Lake Bled Castle
Visitors could choose a lovely piece of 5" X 7" handmade paper, and a design to have a print made, stamped with wax, and matted for only 8 Euros.  I thought this made a unique souvenir. If this wasn't to your liking, one of the two gift shops here most probably had something you would like to mark your visit to the castle.

At night the castle is really enchanting as it is lit, and the cliff below is lit as well. The site is really unforgettable but not to be outdone by another special place on the lake -- Bled Island and the tiny Church of the Assumption and bell tower with its wishing bell is equally as special. Visitors must take a pletna boat out to the island which is a treat in itself. The pletna boats with colorful, striped awnings are rowed gondola-style to the island landing.

Be prepared to climb the 99 stone steps to the level on which you'll find the church, shops, and a cafe with terrace seating. After visiting the church, Bled Island is a beautiful place to spend a relaxing hour or two to enjoy the scenery if nothing else.

Once onboard the Pletna boat for our return to the lake side, we had a clear view of the building which was the Villa of the former Yugoslavian dictator, Josip Broz Tito.  Other than Bled Castle itself, the villa has the best view of Lake Bled. The villa has a separate tea house also facing the lake.  As explained to us, Tito apparently was popular with a segment of the population when he was in power, and as we were having lunch later in the day at Bohinj, we noticed there was a portrait of Tito still displayed in that particular restaurant.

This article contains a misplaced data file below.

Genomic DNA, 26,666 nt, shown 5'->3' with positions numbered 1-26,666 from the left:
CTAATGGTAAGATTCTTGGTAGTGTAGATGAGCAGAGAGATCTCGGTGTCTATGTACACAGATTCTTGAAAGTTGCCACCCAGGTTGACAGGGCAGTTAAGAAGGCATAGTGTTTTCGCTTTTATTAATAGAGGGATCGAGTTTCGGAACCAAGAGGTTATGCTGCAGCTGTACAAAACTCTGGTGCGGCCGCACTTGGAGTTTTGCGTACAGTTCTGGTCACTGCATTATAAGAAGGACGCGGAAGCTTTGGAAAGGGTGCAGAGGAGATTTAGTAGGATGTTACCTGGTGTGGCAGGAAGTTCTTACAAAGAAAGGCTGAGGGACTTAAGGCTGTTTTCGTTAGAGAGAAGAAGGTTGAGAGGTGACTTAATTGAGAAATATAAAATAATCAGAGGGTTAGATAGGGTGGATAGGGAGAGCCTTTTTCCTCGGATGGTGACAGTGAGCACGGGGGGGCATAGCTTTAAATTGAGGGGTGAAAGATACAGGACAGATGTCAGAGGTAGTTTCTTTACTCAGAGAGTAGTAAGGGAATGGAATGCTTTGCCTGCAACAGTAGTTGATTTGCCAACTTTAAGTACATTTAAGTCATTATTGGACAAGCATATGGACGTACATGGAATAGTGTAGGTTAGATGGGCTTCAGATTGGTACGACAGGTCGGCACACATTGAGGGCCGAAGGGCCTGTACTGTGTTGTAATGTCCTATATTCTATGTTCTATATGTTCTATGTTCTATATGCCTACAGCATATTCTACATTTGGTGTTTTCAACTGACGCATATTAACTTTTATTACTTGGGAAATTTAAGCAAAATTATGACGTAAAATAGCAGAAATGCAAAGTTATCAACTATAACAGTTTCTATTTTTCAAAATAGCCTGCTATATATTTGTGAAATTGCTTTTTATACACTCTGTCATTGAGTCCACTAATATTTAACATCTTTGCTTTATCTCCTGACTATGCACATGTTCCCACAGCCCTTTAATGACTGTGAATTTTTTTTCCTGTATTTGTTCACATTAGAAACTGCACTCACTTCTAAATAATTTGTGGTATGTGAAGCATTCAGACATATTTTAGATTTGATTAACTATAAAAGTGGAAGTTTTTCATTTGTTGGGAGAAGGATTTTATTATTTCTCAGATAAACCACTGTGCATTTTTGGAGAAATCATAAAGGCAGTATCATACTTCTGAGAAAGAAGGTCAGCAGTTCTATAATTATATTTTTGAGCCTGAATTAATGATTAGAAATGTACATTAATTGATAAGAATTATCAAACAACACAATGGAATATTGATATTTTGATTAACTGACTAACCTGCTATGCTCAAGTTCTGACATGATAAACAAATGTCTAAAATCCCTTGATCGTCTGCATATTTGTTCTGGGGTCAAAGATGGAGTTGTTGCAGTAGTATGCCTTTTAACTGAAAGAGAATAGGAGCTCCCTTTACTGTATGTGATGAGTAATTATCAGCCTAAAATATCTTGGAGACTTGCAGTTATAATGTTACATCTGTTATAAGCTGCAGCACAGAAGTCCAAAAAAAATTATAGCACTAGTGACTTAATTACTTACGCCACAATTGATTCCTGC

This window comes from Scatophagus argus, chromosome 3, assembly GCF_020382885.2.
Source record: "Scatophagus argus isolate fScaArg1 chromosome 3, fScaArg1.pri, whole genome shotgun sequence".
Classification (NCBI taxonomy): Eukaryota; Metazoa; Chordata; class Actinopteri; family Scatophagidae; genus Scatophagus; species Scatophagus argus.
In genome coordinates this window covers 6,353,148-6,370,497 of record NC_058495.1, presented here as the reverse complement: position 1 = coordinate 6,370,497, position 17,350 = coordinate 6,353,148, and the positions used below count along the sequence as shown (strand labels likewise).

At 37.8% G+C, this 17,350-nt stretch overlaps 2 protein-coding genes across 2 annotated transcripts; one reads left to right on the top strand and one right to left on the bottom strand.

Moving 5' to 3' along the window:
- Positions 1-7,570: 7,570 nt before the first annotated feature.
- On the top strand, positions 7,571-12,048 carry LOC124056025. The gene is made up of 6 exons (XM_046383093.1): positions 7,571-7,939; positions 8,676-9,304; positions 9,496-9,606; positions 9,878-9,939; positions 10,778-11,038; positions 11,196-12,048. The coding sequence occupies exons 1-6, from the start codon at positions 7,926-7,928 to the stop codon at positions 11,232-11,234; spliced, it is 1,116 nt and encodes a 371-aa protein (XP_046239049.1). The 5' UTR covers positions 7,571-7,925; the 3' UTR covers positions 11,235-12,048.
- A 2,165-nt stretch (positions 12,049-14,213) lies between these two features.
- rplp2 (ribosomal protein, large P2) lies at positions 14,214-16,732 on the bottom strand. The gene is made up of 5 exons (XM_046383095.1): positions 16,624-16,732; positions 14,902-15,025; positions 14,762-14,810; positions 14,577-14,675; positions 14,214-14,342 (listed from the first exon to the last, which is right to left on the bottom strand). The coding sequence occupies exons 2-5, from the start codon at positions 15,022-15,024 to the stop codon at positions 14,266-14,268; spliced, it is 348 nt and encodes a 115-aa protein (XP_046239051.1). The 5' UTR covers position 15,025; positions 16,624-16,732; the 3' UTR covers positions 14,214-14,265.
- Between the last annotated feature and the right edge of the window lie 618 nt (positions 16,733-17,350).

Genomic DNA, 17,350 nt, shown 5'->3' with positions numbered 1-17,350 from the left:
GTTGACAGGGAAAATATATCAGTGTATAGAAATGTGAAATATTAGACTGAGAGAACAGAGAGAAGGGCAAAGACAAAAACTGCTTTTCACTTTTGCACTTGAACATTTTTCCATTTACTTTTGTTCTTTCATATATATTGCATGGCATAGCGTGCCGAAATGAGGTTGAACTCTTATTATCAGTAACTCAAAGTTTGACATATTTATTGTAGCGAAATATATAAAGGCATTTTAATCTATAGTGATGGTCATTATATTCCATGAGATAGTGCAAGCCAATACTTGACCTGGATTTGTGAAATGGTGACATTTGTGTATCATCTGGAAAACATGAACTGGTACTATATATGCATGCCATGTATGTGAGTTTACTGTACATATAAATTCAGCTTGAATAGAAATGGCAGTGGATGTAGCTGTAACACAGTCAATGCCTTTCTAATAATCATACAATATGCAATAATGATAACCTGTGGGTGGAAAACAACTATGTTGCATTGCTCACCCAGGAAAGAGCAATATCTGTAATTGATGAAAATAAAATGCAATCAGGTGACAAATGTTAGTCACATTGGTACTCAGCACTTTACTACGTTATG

One view from museum at Lake Bled Castle

Later we traveled the 26km to Bohinj where we had lunch at the Center Hotel Restaurant, on Ribcev Laz, only 100m from Lake Bohinj. We had a decent pizza here, though not quite as good the Croatian counterparts. We attempted to visit the nearby Cerkev Sv. Janeza Krstnika (Church of St. John the Baptist) just past a small bridge over Lake Bohinj but it was not open which is a shame since the interior has richly painted religious figures, frescoes, and carvings; yet we still had some view of the fresco of St. Christopher on its exterior wall through the arched, iron gate.  The church is thought to date well before to 1300AD.

Some lucky chap was doing a bit of fly fishing in the Sava River, which it is known for, just beyond the bridge -- no surprise as this area seems so pristine and  natural.

Pilgrimage Church of the Assumption of Maria on Lake Bled Island
 The time spent for a walk around a portion of Lake Bohinj in the rain could have been better spent elsewhere but c'est la vie. 

Day 12, and our long-awaited trip to the Balkans was already over. As our flight was leaving from Venice, we had to be in the hotel lobby at 4:45am to meet our driver for our 3+ hour transfer to the Marco Polo Airport. The hotel furnished us with a boxed breakfast which was much appreciated though a good cup of hot coffee might have even been better!